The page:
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Directed by Henri-Georges Clouzot

France 1943 92 mins. In French

Clouzot’s controversial, claustrophobic film noir, set in a small countryside hamlet referred to as “anywhere,” follows the small-town doctor Germain (Pierre Fresnay) with a sordid past to hide and nowhere else to go. When townsfolk (at large) suspect Germain of performing secret abortions, he is put on the defensive, with mysterious ransom-esque notes showing up left-and-right, all signed The Raven. But who exactly is The Raven, and why have they trained their sights on the hard-nosed Germain? Clouzot’s atmospheric vision of small-town mores, dripping with suspicion and with neighborly betrayal around every stone corner, is an “unforgettable movie. Upon its release, Le Corbeau discomfited both the left and the right. It was denounced by the Catholic Church and banned after the Liberation; Clouzot had shown, with mortifying clarity, how ordinary people could behave when given the chance to finger their fellow-citizens—and, in the process, to assuage their own lurking shame.”—Anthony Lane, The New Yorker.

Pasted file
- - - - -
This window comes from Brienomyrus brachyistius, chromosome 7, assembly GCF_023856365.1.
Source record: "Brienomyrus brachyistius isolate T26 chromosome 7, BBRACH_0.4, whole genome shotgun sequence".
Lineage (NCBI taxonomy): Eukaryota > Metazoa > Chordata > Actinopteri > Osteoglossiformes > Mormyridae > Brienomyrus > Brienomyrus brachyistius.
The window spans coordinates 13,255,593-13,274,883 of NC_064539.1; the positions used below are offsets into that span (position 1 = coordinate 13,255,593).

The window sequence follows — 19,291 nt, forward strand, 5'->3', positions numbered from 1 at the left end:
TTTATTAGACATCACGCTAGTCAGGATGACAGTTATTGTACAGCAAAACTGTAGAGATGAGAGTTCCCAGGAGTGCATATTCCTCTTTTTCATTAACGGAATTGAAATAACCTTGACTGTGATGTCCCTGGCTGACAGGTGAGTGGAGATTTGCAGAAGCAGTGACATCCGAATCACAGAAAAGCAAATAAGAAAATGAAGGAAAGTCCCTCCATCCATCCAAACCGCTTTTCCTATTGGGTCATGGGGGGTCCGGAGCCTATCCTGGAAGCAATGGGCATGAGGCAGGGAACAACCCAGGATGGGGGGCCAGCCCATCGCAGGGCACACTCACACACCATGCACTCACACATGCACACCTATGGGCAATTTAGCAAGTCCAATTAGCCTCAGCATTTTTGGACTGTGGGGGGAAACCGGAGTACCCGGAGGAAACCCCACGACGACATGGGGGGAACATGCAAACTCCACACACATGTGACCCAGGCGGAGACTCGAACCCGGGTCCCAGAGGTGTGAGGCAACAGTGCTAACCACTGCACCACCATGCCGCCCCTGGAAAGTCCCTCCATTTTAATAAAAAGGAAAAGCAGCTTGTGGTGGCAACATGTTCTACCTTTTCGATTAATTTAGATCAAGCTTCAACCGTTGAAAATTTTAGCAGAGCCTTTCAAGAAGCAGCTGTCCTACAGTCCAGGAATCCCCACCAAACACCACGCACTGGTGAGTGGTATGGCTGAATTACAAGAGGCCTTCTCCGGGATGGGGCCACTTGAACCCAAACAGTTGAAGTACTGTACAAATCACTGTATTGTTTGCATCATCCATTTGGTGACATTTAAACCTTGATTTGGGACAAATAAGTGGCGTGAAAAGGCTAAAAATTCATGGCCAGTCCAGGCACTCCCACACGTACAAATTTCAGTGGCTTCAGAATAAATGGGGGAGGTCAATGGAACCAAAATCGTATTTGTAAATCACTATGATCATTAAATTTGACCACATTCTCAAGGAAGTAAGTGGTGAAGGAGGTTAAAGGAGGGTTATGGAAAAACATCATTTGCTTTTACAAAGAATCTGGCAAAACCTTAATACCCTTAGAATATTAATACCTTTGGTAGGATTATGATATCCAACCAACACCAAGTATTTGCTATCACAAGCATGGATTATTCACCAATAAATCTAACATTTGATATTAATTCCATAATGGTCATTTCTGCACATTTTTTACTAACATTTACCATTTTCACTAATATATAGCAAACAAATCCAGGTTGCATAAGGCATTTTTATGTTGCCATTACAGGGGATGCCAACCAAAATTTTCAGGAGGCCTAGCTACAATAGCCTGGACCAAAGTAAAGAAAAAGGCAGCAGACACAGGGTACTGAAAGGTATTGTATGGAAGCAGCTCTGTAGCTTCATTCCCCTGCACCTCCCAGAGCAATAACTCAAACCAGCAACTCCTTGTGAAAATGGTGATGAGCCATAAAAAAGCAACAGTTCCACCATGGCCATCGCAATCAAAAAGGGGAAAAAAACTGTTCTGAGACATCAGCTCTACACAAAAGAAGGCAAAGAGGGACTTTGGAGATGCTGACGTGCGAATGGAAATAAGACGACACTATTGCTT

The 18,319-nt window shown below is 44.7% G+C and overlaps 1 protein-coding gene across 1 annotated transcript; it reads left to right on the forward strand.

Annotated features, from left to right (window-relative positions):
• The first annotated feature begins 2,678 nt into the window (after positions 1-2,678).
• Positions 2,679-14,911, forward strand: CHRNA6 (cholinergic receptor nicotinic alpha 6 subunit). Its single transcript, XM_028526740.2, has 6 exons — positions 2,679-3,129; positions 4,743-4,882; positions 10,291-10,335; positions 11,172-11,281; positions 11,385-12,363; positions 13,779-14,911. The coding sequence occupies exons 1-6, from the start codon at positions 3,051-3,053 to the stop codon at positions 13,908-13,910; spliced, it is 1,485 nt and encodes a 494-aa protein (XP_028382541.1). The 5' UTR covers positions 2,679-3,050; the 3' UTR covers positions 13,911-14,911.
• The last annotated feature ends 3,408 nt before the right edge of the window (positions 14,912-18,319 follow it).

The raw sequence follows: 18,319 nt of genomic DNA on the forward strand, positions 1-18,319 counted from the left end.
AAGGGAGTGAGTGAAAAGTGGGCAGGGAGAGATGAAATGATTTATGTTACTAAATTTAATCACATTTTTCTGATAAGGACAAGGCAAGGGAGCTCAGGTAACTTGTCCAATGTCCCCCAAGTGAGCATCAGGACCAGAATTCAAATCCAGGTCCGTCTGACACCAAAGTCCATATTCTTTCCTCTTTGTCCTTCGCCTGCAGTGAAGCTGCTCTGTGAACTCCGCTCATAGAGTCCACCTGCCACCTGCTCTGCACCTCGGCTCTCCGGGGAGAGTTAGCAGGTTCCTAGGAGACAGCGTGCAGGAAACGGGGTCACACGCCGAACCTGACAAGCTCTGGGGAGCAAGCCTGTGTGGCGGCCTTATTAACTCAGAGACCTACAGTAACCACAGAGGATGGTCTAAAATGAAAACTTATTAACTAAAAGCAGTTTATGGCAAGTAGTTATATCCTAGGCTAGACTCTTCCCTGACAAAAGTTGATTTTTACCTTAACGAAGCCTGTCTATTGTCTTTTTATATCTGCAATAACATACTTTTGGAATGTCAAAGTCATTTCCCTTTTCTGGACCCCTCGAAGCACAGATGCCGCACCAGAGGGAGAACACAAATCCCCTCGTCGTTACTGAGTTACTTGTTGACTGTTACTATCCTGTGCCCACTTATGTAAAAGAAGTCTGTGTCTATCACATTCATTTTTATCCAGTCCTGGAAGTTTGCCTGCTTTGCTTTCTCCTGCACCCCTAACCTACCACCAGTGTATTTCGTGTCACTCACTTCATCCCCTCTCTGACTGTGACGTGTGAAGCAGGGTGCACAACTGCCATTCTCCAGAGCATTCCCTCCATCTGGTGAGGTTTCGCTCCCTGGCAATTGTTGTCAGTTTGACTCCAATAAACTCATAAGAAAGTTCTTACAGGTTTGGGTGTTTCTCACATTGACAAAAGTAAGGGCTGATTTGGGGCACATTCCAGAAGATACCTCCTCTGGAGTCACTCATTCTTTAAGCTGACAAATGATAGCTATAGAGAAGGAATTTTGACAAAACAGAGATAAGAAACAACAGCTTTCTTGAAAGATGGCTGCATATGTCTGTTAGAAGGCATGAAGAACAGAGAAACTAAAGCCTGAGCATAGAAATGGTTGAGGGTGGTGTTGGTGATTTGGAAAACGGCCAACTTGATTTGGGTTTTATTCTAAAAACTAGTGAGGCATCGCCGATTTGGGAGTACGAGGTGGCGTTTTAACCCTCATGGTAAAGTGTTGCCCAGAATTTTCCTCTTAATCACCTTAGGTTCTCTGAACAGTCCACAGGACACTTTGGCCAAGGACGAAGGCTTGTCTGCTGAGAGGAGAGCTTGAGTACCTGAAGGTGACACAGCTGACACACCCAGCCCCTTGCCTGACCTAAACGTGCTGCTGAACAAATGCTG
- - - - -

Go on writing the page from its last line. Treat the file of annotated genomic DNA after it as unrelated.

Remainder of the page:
Genres: Film Noir

The Northwest Film Center recognizes and honors the Indigenous peoples of this region on whose ancestral lands the museum now stands. These include the Willamette Tumwater, Clackamas, Kathlemet, Molalla, Multnomah and Watlala Chinook Peoples and the Tualatin Kalapuya who today are part of the Confederated Tribes of Grand Ronde, and many other Native communities who made their homes along the Columbia River. We also want to recognize that Portland today is a community of many diverse Native peoples who continue to live and work here. We respectfully acknowledge and honor all Indigenous communities—past, present, future—and are grateful for their ongoing and vibrant presence.